SOURCE: American Lung Association

June 23, 2005 14:18 ET

MEDIA ADVISORY: More Danger in the Air: The New Science of Fine Particle Pollution

And Why You'll Want to Start Paying Attention Now

WASHINGTON, D.C. -- (MARKET WIRE) -- June 23, 2005 -- It seems like only yesterday. In 1997, the cast of "Seinfeld" celebrated Festivus. "Titanic" won the Oscar for best picture. And the U.S. EPA set tougher new standards aimed at cleaning up deadly fine-particle pollution in our air.

But that was eight long years ago. Time has moved on. So has the science of air pollution.

Now there is a growing scientific consensus that those 1997 air quality standards aren't sufficient to protect tens of millions of Americans from getting ill. And very soon the EPA will be called on again to take action -- perhaps the most important decision that EPA Administrator Steve Johnson will ever make.

Why are scientists more concerned than ever about fine-particle pollution? What is EPA likely to do? And how might this affect the health of your readers and listeners?

For the answers, please join us at a media briefing as we explore the new science of fine particle pollution and how the government should respond.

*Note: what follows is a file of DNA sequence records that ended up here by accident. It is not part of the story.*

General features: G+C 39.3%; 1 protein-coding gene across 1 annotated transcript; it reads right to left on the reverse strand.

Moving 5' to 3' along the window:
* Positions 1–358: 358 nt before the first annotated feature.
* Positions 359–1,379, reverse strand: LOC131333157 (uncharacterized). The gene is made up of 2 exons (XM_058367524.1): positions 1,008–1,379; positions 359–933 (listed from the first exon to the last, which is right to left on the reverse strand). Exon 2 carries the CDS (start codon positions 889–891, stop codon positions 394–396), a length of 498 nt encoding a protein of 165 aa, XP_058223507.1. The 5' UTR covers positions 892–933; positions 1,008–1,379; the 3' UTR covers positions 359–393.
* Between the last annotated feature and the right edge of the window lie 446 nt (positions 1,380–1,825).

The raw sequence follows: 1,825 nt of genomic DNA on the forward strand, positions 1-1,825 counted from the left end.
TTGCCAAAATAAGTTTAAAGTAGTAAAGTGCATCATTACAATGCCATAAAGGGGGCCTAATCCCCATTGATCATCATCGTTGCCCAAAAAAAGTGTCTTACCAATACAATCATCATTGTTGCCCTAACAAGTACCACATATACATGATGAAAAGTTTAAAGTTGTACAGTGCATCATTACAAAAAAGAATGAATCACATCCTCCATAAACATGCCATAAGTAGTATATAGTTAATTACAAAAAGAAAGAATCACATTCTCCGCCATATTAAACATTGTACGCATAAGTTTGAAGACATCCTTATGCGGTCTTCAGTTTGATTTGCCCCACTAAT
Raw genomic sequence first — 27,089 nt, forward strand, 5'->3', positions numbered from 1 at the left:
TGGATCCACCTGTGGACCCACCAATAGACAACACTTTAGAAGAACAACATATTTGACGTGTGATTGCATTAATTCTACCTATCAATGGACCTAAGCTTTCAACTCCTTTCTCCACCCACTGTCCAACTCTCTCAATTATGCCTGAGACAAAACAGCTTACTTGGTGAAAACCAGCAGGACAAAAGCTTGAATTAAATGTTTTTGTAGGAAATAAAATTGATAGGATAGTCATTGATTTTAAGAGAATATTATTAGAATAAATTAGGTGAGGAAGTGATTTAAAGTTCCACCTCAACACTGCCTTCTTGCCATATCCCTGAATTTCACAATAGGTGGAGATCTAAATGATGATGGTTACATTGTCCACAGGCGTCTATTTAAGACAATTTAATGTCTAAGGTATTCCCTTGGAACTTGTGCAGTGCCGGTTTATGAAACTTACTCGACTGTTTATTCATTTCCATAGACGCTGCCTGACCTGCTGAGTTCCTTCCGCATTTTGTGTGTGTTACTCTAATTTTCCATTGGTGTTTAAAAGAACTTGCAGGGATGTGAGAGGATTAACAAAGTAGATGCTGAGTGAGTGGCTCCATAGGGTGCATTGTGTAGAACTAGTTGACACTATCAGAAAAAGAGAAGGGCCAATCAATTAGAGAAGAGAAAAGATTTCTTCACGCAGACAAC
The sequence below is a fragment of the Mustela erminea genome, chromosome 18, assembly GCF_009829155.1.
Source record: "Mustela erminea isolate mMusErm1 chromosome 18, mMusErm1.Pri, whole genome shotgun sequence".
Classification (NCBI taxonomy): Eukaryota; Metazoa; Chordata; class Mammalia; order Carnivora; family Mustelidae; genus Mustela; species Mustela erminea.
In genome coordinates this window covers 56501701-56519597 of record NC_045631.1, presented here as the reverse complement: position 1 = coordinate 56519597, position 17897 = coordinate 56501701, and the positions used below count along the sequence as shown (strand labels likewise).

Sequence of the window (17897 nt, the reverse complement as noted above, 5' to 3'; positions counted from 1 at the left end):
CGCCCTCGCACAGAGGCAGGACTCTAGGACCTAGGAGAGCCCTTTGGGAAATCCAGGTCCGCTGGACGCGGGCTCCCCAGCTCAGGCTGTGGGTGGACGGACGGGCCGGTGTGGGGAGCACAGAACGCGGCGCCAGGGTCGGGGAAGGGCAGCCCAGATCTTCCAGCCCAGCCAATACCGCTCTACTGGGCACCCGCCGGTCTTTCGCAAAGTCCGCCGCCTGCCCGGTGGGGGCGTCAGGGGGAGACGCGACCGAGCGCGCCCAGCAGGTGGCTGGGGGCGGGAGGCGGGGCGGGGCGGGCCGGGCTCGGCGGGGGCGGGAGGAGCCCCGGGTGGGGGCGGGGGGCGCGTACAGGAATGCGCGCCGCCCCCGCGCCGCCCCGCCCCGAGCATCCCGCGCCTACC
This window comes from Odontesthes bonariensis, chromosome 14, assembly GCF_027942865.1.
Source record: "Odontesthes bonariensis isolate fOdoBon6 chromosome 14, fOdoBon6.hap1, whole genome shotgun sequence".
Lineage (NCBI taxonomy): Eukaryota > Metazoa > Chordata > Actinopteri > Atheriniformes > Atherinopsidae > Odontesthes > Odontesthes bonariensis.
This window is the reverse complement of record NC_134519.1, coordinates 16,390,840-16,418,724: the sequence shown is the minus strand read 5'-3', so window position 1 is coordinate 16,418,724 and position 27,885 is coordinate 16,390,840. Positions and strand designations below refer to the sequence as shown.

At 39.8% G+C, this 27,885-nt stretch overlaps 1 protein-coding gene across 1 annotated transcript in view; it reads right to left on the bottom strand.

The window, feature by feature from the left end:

Who:    Dr. George D. Thurston, Associate Professor of Environmental
        Medicine, Nelson Institute of Environmental Medicine, NYU School
        of Medicine

        Janice Nolen, Director, National Policy, American Lung

        Frank O'Donnell, President, Clean Air Watch

When:   10 a.m., Tuesday, June 28, 2005

Where:  Lisagor Room
        National Press Club
        529 14th Street, NW
        Washington, DC
If you are outside DC and can't attend in person, please join a Telephone Conference call with our speakers, 12 noon EDT (please call in 5-10 minutes before the start of the conference).

Phone: 1-888-632-5950, access code: ALA Air Quality Standards.

Contact Information

  • Contact:
    Diane Maple
    (202) 785-3355
    (202) 493-9001 (cell)

    Frank O'Donnell
    (202) 558-3827
    (202) 302-2065 (cell)